Yesterday, I mentioned the problem of cost overhead in our churches. It’s a big problem, too, as many of you thought your church should spend its money on more important things than mortgages and office supplies.
Let’s not talk about those first. Instead, I want to alienate every pastor who reads this blog by tossing out one word: bivocational.
I look at it this way: We should most definitely pay our pastors. We should also pay the head of the children’s ministry. In fact, we should pay a lot of people, because, let’s face it, the church secretary is truly the one who runs the church. Next to the Lord, that is.
I think those folks are worth money. However, I also think we spend too much money on staff salaries, especially at these massive churches that have 100+ people on staff. That’s nuts. And it’s a big drain on the mission of the church.
How so? Well, we somehow found a way to separate the lowly from the priestly class, a sort of sequel to the Old Testament’s temple system, the very system Christ fulfilled and therefore put to rest.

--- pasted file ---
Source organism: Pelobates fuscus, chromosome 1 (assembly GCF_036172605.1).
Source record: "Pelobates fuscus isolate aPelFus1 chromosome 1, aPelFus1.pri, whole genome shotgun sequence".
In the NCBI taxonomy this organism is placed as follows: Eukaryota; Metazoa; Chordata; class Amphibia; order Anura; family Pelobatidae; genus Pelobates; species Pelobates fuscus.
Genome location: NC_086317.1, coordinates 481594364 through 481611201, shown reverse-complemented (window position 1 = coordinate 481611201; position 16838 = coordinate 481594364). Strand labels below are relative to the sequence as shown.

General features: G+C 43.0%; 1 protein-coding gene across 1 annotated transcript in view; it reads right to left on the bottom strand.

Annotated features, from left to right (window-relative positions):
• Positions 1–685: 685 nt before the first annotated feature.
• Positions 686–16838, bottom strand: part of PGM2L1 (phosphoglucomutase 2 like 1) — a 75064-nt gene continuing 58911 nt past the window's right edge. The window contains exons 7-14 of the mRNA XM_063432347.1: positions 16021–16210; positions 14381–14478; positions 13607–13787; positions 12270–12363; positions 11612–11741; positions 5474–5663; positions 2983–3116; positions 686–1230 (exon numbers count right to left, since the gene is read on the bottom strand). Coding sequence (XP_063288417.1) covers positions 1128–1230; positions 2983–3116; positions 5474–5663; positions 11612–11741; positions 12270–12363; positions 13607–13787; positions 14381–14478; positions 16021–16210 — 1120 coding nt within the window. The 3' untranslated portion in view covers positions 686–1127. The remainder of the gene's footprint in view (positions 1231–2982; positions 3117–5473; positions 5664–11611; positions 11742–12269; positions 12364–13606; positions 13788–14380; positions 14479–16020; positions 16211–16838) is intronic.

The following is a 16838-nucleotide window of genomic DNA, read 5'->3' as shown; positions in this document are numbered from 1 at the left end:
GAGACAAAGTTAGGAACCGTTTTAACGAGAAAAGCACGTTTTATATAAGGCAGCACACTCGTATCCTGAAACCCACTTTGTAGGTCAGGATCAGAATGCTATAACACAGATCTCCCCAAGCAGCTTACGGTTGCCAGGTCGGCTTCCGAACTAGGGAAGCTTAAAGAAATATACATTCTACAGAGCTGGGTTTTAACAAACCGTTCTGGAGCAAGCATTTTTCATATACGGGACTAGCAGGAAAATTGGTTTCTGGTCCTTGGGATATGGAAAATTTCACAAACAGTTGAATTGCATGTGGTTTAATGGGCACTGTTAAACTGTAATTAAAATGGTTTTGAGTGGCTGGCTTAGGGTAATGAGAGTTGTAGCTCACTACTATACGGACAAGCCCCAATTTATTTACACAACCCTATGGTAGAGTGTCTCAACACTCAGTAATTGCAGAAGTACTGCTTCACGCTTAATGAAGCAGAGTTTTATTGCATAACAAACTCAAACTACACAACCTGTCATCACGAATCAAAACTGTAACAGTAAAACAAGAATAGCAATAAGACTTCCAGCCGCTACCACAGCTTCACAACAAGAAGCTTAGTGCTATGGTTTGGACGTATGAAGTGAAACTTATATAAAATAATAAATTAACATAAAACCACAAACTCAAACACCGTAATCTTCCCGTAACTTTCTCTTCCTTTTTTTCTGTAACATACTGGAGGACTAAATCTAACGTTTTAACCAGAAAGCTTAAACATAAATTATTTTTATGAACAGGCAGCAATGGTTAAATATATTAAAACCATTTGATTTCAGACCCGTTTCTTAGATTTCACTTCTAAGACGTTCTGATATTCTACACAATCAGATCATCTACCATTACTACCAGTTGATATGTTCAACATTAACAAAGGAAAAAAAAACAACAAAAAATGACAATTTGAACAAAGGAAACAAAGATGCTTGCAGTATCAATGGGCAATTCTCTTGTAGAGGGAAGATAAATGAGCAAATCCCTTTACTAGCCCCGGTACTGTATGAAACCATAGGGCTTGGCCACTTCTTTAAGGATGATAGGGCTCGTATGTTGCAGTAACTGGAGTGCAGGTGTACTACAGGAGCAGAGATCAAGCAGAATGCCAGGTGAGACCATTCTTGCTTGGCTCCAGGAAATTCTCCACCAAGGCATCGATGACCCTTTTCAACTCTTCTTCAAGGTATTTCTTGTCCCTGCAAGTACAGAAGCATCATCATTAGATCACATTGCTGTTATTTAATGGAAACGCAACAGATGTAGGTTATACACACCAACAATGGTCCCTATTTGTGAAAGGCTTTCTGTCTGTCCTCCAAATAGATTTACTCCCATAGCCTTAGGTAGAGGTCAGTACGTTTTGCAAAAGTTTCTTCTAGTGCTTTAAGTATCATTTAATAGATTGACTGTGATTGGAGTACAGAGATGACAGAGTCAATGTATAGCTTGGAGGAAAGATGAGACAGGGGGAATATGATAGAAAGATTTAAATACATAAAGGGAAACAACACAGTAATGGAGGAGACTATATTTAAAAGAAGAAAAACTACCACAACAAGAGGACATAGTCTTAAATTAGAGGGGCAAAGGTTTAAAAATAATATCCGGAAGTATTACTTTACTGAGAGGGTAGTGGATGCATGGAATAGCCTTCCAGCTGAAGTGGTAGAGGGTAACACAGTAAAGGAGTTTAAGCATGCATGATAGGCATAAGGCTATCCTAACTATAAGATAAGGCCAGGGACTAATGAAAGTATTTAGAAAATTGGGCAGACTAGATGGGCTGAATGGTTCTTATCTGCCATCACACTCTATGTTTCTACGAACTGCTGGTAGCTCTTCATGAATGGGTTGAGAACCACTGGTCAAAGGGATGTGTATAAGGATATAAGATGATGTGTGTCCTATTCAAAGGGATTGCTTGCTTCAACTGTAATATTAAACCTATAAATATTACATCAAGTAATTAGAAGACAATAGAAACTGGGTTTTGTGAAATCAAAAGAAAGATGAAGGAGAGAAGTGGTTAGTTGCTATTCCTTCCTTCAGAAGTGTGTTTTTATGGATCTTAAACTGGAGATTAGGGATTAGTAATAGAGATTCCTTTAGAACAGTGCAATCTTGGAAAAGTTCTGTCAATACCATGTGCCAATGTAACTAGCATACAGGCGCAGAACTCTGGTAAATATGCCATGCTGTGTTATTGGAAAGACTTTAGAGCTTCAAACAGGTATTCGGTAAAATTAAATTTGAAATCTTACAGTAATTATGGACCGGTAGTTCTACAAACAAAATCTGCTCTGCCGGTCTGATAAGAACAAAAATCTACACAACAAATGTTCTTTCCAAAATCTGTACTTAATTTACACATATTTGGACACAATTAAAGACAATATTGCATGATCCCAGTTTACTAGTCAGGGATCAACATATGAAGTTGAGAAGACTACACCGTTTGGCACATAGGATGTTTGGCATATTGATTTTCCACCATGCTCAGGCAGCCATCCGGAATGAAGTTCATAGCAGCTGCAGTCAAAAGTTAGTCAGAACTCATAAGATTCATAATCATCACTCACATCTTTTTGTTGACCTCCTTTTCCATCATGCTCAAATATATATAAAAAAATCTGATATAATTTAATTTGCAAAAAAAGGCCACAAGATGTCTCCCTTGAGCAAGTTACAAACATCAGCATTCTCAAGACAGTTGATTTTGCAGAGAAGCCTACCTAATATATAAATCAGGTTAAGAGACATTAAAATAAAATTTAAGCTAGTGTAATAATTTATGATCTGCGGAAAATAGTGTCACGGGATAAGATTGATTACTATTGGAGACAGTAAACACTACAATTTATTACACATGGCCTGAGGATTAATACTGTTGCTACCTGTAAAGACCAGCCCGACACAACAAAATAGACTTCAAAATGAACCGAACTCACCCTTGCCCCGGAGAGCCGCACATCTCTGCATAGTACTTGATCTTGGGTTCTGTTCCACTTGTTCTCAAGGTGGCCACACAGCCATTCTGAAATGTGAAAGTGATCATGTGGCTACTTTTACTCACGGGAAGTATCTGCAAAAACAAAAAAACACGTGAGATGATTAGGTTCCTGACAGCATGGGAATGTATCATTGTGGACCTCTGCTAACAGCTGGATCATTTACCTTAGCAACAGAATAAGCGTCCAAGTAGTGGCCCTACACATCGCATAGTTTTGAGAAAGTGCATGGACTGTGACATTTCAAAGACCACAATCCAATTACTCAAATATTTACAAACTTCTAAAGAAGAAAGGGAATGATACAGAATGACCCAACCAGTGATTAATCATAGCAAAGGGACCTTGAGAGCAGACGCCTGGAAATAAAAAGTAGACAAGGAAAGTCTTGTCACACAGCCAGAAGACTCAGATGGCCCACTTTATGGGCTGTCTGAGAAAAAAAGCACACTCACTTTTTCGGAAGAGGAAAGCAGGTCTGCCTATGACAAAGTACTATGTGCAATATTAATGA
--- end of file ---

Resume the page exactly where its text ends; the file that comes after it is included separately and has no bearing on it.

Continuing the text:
That separation gave us a full-time clergy and the “well, someone else is doing the ministry for me, so I’ll concentrate on everything that isn’t ministry” laity, an artificial distinction that pretty much denies the idea of the priesthood of all believers. As George Orwell wrote in Animal Farm, some are “more equal than others.”
In many ways, this has been a train wreck for pastors because no one treats them like a fellow brother in Christ. They are not one of us, so to speak, a view that facilitates all manner of craziness (cults of personality, depression, marital infidelity, and so on) that derails churches left and right.
Still, the greater hurt comes when those who aren’t “professionals” decide to lay down and do next to nothing to advance the cause of Christ. Sadly, under the bifurcated system of ministry we have today, that’s all too often the outcome.
Which is why I believe that pastors need to have a job outside the church. Even if it’s only a small part-time job, the pastor needs that dose of reality, that connection to the life his flock leads. Talk to some pastors and it’s all too clear they have no idea what goes on in the cubicles today. (I know. I read books by pastor/teachers talking about the modern work world and they just have no idea.) That works against them in many ways. I remember a pastor who preached that it didn’t matter what you looked like or how old you were, yet at the same time there were people in his congregation who were getting Botox injections so they wouldn’t be the old-looking one in the office and therefore subject to the first pink slip when the next round of downsizings came.